(Photo I took of Glendalough round tower last weekend)
The weekend before we left Ireland I was down in Glendalough at a family gathering. Sixty-five cousins (four generations) from my Dad’s side of the family came together on a Saturday morning to walk in the hills and share a meal. My Dad had three brothers and the organising committee was made up of one member from each of the four brother’s families. I was my family’s representative. It was a very easy committee to be on, everything seemed to slot into place.
(It’s raining today…)
I think that’s due to my cousin Charlie. He was the one who had the idea for a gathering and so we made him the president (chairman was too ordinary.) He was exceedingly good at his job and exceedingly good at delegating. He’d say “Now, I want you to do that, but only if it’s okay with you, now tell me if it’s a problem, but you’d be great, you’re exactly the right person for it.” Apart from not being able to get a word in edgeways, who could refuse him? None of us did. It wasn’t until the Sunday morning at breakfast that I found out his wife, and not he, had been answering all the numerous emails from the other members of the committee over the past few months.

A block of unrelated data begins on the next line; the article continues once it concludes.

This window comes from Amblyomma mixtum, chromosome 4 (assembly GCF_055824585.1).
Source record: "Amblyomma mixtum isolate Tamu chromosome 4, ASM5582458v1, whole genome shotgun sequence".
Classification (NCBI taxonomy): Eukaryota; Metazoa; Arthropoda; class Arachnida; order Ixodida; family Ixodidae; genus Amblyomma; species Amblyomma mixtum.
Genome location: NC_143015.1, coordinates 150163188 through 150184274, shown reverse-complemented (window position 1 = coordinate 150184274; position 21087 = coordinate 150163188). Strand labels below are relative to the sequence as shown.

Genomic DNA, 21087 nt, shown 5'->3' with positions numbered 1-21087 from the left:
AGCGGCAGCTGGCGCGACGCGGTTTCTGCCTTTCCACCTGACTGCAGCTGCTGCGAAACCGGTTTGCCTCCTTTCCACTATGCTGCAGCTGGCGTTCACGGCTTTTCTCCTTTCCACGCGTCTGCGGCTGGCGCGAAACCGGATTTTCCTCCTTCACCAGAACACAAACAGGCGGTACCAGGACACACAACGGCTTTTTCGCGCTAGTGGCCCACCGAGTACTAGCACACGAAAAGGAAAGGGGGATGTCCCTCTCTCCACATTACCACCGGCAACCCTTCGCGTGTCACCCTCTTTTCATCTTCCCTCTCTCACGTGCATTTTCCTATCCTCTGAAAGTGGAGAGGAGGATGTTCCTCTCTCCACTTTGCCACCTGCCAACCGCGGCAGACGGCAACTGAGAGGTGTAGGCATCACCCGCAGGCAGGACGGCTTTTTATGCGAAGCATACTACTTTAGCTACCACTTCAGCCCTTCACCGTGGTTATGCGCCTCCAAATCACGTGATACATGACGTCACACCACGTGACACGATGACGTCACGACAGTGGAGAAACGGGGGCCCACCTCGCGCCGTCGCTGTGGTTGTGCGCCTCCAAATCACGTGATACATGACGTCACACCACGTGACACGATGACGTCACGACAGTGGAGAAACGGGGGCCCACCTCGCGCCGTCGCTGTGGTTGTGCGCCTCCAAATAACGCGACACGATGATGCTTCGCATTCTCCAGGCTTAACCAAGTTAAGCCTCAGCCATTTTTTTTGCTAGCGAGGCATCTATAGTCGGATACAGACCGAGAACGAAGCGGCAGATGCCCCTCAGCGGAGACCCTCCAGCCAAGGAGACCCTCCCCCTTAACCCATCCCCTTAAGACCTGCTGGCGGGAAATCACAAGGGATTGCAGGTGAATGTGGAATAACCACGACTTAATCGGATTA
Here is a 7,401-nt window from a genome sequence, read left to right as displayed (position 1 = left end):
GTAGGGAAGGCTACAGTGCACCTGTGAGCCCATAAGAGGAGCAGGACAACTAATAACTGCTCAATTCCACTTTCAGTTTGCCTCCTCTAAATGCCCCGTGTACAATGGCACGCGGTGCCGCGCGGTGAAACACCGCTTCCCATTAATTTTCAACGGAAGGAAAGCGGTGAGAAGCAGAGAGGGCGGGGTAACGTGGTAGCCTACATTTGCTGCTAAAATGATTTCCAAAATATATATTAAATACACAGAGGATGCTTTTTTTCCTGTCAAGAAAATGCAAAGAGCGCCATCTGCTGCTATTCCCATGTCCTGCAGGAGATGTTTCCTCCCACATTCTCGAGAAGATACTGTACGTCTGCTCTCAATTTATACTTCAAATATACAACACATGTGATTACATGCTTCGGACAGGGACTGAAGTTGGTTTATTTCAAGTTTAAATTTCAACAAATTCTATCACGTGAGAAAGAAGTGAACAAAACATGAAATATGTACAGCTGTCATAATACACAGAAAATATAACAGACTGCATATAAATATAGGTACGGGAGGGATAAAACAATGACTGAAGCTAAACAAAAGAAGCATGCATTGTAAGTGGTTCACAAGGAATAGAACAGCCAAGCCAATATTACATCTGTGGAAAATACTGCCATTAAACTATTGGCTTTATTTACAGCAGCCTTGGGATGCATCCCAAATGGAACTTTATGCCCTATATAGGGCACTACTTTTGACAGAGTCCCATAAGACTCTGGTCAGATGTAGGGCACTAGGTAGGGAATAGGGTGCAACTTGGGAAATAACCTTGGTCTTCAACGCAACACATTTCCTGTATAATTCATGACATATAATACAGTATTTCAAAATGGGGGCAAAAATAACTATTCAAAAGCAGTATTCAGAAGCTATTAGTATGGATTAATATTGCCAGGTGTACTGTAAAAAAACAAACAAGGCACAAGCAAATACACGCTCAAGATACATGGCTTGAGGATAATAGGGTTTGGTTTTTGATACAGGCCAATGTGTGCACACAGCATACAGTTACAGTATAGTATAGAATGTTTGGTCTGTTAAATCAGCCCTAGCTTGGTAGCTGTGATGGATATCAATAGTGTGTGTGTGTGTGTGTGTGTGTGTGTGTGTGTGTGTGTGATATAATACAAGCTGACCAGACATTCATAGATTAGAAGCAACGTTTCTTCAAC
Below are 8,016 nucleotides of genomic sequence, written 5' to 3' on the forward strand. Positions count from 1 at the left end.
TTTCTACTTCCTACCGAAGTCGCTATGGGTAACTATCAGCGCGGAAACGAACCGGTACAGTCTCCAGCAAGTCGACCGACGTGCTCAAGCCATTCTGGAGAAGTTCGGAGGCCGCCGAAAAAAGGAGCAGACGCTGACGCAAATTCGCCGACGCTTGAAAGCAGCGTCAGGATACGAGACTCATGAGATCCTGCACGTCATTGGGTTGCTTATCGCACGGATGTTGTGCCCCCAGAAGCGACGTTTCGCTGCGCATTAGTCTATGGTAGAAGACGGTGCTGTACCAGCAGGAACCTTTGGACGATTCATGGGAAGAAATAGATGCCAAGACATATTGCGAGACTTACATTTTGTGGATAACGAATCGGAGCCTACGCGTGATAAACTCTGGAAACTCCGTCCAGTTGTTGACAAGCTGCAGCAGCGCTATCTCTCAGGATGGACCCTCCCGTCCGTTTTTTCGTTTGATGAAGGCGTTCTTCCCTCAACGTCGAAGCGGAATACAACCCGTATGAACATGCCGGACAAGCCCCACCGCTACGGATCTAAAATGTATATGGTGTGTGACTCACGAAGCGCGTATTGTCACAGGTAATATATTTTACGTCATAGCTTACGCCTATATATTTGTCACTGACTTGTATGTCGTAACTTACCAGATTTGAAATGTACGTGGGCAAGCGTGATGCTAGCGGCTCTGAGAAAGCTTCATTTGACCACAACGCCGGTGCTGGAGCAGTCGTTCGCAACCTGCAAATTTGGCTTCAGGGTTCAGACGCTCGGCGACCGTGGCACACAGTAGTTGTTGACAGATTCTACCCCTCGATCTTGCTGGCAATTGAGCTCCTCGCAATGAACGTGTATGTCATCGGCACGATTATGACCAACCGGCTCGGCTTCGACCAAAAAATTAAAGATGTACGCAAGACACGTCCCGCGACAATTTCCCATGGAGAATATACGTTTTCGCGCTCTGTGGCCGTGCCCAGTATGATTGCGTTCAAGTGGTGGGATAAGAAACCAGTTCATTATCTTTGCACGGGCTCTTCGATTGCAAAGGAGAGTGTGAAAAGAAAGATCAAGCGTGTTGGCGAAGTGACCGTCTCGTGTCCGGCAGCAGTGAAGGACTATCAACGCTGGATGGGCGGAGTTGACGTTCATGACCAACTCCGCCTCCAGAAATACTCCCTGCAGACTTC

(…so I’m looking out at the pretty raindrops… )
Charlie got an idea into his head all those months ago and he did what was necessary to make it happen. He didn’t do everything. He did what he was good at and he asked for help with the rest. It worked. We sat around tables in the hotel in Glendalough and reminisced about our childhoods, about parents and grandparents who were not there, about cousins who could not attend. We had a great time. We said “This was a great idea.” I’m glad Charlie had an idea in his head and I’m really glad he shared his idea with the rest of us. I think it takes courage to share your ideas.
(…and working away inside)
The sun has come out now so I’m off to sit in the garden, Mairead.